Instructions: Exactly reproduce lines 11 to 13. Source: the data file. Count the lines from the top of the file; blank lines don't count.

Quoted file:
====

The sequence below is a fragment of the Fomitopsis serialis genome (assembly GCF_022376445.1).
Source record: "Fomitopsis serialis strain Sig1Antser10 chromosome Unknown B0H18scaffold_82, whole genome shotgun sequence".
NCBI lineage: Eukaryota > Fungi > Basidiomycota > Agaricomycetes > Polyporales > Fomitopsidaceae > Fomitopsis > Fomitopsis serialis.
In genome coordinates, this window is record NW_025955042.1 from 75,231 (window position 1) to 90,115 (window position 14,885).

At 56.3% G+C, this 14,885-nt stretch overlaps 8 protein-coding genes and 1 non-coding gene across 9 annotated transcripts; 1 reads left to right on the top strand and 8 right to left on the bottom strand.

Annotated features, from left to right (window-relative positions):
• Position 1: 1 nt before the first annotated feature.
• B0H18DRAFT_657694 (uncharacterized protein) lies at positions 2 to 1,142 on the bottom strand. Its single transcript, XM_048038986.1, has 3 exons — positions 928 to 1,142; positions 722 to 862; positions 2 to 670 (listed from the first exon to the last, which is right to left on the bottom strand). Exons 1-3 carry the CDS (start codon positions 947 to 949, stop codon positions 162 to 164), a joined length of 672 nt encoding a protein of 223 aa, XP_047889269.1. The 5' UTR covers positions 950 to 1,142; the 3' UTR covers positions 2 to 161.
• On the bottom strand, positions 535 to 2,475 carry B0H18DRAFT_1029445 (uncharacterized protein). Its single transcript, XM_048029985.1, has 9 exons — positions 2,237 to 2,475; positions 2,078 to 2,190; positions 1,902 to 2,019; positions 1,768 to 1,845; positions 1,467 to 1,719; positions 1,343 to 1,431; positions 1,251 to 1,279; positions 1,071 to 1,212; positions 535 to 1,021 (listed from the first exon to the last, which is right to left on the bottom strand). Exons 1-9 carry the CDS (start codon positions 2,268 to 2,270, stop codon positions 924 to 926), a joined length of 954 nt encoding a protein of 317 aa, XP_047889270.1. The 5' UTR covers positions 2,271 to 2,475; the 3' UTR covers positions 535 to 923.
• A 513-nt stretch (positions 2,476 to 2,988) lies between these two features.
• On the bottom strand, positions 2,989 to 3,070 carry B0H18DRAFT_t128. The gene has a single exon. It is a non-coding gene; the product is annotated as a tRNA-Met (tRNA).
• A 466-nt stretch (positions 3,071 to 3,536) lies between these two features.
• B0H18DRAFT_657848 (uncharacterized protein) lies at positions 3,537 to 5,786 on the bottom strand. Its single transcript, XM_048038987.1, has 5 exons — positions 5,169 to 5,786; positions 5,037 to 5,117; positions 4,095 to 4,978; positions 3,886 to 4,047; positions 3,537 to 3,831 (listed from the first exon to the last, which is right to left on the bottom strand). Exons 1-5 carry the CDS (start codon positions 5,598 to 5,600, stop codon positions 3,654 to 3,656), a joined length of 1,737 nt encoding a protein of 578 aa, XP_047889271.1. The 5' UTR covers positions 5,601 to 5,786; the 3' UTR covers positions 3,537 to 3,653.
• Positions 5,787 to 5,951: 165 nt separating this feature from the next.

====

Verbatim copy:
• On the bottom strand, positions 2,989 to 3,070 carry B0H18DRAFT_t128. The gene has a single exon. It is a non-coding gene; the product is annotated as a tRNA-Met (tRNA).
• A 466-nt stretch (positions 3,071 to 3,536) lies between these two features.
• B0H18DRAFT_657848 (uncharacterized protein) lies at positions 3,537 to 5,786 on the bottom strand. Its single transcript, XM_048038987.1, has 5 exons — positions 5,169 to 5,786; positions 5,037 to 5,117; positions 4,095 to 4,978; positions 3,886 to 4,047; positions 3,537 to 3,831 (listed from the first exon to the last, which is right to left on the bottom strand). Exons 1-5 carry the CDS (start codon positions 5,598 to 5,600, stop codon positions 3,654 to 3,656), a joined length of 1,737 nt encoding a protein of 578 aa, XP_047889271.1. The 5' UTR covers positions 5,601 to 5,786; the 3' UTR covers positions 3,537 to 3,653.